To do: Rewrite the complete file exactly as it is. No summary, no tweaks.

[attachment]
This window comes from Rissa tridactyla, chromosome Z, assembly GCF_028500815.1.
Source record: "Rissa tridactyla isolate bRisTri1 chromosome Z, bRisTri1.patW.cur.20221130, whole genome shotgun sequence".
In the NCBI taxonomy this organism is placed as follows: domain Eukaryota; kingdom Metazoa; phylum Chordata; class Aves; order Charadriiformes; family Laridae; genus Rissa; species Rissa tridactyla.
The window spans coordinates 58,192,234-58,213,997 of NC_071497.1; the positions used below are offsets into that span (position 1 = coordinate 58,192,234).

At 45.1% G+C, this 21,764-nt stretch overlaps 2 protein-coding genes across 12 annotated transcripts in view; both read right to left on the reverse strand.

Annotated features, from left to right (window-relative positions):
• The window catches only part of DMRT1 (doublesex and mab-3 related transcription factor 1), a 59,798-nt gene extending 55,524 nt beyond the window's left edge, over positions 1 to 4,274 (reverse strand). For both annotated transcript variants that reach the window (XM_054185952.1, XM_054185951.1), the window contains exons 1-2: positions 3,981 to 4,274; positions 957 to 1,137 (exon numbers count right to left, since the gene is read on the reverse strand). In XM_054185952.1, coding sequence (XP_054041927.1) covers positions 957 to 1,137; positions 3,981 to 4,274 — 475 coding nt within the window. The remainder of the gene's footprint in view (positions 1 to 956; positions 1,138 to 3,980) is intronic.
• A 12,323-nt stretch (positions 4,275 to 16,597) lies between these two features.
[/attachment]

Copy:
This window comes from Rissa tridactyla, chromosome Z, assembly GCF_028500815.1.
Source record: "Rissa tridactyla isolate bRisTri1 chromosome Z, bRisTri1.patW.cur.20221130, whole genome shotgun sequence".
In the NCBI taxonomy this organism is placed as follows: domain Eukaryota; kingdom Metazoa; phylum Chordata; class Aves; order Charadriiformes; family Laridae; genus Rissa; species Rissa tridactyla.
The window spans coordinates 58,192,234-58,213,997 of NC_071497.1; the positions used below are offsets into that span (position 1 = coordinate 58,192,234).

At 45.1% G+C, this 21,764-nt stretch overlaps 2 protein-coding genes across 12 annotated transcripts in view; both read right to left on the reverse strand.

Annotated features, from left to right (window-relative positions):
• The window catches only part of DMRT1 (doublesex and mab-3 related transcription factor 1), a 59,798-nt gene extending 55,524 nt beyond the window's left edge, over positions 1 to 4,274 (reverse strand). For both annotated transcript variants that reach the window (XM_054185952.1, XM_054185951.1), the window contains exons 1-2: positions 3,981 to 4,274; positions 957 to 1,137 (exon numbers count right to left, since the gene is read on the reverse strand). In XM_054185952.1, coding sequence (XP_054041927.1) covers positions 957 to 1,137; positions 3,981 to 4,274 — 475 coding nt within the window. The remainder of the gene's footprint in view (positions 1 to 956; positions 1,138 to 3,980) is intronic.
• A 12,323-nt stretch (positions 4,275 to 16,597) lies between these two features.